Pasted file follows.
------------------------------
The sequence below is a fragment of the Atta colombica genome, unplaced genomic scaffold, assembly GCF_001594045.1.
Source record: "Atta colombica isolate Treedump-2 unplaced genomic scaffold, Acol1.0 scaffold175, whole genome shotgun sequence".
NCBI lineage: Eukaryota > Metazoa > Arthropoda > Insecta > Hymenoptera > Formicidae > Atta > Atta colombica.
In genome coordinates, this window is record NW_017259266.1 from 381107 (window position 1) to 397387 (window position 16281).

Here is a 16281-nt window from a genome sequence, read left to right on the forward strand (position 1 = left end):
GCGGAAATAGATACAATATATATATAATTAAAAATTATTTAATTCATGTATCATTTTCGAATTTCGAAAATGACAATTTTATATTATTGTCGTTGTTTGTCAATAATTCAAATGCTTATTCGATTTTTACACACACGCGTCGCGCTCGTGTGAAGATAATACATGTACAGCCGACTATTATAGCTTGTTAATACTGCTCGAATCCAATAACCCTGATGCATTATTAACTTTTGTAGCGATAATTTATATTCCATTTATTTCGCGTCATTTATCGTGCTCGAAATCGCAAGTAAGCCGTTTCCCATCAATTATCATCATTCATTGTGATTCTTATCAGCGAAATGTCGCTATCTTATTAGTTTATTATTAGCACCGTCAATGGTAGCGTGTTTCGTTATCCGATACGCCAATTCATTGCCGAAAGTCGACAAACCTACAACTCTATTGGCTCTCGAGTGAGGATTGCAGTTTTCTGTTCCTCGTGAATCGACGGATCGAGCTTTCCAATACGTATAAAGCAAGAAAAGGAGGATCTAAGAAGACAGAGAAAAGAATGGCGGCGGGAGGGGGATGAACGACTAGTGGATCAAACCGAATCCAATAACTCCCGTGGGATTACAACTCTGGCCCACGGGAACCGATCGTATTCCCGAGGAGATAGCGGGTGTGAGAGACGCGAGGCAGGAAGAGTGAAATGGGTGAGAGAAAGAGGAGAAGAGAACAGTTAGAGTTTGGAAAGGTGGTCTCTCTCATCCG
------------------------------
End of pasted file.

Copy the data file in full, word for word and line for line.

The sequence below is a fragment of the Atta colombica genome, unplaced genomic scaffold, assembly GCF_001594045.1.
Source record: "Atta colombica isolate Treedump-2 unplaced genomic scaffold, Acol1.0 scaffold175, whole genome shotgun sequence".
NCBI lineage: Eukaryota > Metazoa > Arthropoda > Insecta > Hymenoptera > Formicidae > Atta > Atta colombica.
In genome coordinates, this window is record NW_017259266.1 from 381107 (window position 1) to 397387 (window position 16281).

Here is a 16281-nt window from a genome sequence, read left to right on the forward strand (position 1 = left end):
GCGGAAATAGATACAATATATATATAATTAAAAATTATTTAATTCATGTATCATTTTCGAATTTCGAAAATGACAATTTTATATTATTGTCGTTGTTTGTCAATAATTCAAATGCTTATTCGATTTTTACACACACGCGTCGCGCTCGTGTGAAGATAATACATGTACAGCCGACTATTATAGCTTGTTAATACTGCTCGAATCCAATAACCCTGATGCATTATTAACTTTTGTAGCGATAATTTATATTCCATTTATTTCGCGTCATTTATCGTGCTCGAAATCGCAAGTAAGCCGTTTCCCATCAATTATCATCATTCATTGTGATTCTTATCAGCGAAATGTCGCTATCTTATTAGTTTATTATTAGCACCGTCAATGGTAGCGTGTTTCGTTATCCGATACGCCAATTCATTGCCGAAAGTCGACAAACCTACAACTCTATTGGCTCTCGAGTGAGGATTGCAGTTTTCTGTTCCTCGTGAATCGACGGATCGAGCTTTCCAATACGTATAAAGCAAGAAAAGGAGGATCTAAGAAGACAGAGAAAAGAATGGCGGCGGGAGGGGGATGAACGACTAGTGGATCAAACCGAATCCAATAACTCCCGTGGGATTACAACTCTGGCCCACGGGAACCGATCGTATTCCCGAGGAGATAGCGGGTGTGAGAGACGCGAGGCAGGAAGAGTGAAATGGGTGAGAGAAAGAGGAGAAGAGAACAGTTAGAGTTTGGAAAGGTGGTCTCTCTCATCCG